Late tonight, and I mean late: the Quadrantids meteor shower will peak with perhaps 50-100 or so meteors streaking through the sky each hour. The best viewing time will be between about 3 a.m. and dawn Thursday.
But a repeat performance of the stunning Geminid shower last month is unlikely. A waning gibbous moon will emit enough light to wash out a significant fraction of the shooting stars.
Space.com likens the Quandratids viewing experience to opening up a box of chocolates, quoting to the oft-repeated line from the film Forrest Gump: “[Y]ou never know what you’re going to get!”
The narrow viewing window, the late night appearance, moonlight, and weather can all prove impedidents to successful shower sightings.
“If you miss the peak – which is easy to do – this otherwise tepid shower is sure to disappoint,” writes Earth Sky.
NASA provides this advice for dedicated night sky watchers:
To view Quadrantids, go outside and allow your eyes 30-45 minutes to adjust to the dark. Look straight up, allowing your eyes to take in as much of the sky as possible. You will need cloudless, dark skies away from city lights to see the shower. The maximum rate will be about 120/hour. However, light from the waning gibbous moon will wash out fainter meteors, so don’t expect to see this many. The peak rate of the Quadrantids has varied between 60-200, so its peak is not as consistent as other showers.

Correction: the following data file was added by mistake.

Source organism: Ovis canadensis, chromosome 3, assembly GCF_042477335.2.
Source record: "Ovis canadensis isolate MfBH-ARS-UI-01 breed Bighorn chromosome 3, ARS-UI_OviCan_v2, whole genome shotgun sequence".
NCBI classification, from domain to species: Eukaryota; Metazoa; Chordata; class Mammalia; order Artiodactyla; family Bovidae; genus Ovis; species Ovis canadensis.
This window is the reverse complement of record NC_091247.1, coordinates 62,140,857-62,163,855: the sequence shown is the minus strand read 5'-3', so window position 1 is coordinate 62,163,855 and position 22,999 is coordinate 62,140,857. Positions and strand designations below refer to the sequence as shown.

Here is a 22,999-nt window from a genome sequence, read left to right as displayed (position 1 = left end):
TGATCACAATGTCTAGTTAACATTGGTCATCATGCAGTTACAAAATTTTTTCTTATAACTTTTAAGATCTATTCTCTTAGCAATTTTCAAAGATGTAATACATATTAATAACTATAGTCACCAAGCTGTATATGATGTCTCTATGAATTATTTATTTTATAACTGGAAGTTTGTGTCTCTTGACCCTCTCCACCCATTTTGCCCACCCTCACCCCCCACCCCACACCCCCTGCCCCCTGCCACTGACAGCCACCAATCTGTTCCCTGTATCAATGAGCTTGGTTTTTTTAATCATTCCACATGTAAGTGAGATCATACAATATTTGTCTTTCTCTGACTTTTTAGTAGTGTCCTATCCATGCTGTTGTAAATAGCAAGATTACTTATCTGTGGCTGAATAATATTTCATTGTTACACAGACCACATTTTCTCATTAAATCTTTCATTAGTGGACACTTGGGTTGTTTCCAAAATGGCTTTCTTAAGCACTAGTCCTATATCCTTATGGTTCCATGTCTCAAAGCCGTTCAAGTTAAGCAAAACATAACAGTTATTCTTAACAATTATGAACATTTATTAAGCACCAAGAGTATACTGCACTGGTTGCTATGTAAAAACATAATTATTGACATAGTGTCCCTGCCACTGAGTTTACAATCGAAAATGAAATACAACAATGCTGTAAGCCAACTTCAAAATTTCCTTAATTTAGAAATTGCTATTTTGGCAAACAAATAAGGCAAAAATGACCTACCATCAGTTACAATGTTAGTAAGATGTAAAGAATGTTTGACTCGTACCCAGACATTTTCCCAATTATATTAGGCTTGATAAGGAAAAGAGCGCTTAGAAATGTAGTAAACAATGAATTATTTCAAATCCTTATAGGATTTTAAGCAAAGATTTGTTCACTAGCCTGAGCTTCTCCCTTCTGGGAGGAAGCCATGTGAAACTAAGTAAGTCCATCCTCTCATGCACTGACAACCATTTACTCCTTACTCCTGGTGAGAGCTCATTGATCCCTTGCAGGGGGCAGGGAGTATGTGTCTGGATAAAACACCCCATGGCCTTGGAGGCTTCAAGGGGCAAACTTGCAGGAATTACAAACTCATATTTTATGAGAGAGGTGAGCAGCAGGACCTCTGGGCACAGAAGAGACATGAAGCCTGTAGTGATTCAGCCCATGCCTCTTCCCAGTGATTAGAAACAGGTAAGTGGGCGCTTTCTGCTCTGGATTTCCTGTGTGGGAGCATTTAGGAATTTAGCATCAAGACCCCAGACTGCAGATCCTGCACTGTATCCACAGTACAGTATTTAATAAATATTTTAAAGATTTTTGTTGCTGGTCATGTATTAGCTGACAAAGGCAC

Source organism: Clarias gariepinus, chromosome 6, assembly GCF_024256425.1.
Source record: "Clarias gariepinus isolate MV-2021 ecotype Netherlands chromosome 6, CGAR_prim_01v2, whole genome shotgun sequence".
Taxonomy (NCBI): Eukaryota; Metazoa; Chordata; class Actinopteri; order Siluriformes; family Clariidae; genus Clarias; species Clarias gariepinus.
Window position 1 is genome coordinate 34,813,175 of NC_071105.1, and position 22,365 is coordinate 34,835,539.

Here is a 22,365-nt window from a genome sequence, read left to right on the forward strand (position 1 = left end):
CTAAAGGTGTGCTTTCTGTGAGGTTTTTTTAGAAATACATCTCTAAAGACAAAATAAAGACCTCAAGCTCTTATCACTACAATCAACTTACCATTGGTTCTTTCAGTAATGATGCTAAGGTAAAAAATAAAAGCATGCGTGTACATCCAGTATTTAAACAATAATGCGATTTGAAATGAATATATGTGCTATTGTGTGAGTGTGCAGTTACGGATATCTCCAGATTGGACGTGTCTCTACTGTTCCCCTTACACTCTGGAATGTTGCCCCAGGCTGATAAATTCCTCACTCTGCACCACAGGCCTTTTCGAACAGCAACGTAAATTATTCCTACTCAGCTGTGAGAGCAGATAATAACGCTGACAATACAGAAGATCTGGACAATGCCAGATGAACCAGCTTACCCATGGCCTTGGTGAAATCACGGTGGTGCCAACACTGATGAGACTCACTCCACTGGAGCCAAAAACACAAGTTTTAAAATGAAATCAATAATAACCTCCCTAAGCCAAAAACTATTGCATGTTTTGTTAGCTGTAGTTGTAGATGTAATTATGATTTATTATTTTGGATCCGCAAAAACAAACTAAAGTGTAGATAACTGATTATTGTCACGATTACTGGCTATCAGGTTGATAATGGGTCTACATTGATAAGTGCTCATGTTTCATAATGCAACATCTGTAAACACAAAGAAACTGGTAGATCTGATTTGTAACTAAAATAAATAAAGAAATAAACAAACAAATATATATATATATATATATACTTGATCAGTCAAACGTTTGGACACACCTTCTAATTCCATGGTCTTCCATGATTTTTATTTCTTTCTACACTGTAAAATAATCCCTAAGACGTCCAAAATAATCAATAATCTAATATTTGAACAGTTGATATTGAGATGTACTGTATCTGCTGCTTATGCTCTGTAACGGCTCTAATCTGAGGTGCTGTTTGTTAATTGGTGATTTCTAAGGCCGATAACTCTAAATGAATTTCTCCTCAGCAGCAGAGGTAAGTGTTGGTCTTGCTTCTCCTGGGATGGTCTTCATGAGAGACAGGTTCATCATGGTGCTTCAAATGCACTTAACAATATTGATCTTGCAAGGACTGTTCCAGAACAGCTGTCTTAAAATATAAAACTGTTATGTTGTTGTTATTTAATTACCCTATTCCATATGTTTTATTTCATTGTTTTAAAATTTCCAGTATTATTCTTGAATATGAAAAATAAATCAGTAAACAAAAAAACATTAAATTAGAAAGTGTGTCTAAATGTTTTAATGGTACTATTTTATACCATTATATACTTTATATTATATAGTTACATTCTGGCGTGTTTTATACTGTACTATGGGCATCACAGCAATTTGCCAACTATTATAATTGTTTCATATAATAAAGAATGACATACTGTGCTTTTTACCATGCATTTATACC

In the Washington, D.C. area, sky conditions should allow for viewing in the northern suburbs but clouds could be an issue in town and especially to the south. Temperatures will be cold, dropping into the 20s.
If you don’t care to brave the elements or risk an underwhelming experience, NASA will provide a live webcast from Marshall Space Flight Center in Huntsvlle, Ala. on the nights of January 2-4.
Where do the Quandratids come from? NASA explains:
Like the Geminids, the Quadrantids originate from an asteroid, called 2003 EH1. Dynamical studies suggest that this body could very well be a piece of a comet which broke apart several centuries ago, and that the meteors you will see before dawn on Jan. 3 are the small debris from this fragmentation. After hundreds of years orbiting the sun, they will enter our atmosphere at 90,000 mph, burning up 50 miles above Earth’s surface -- a fiery end to a long journey!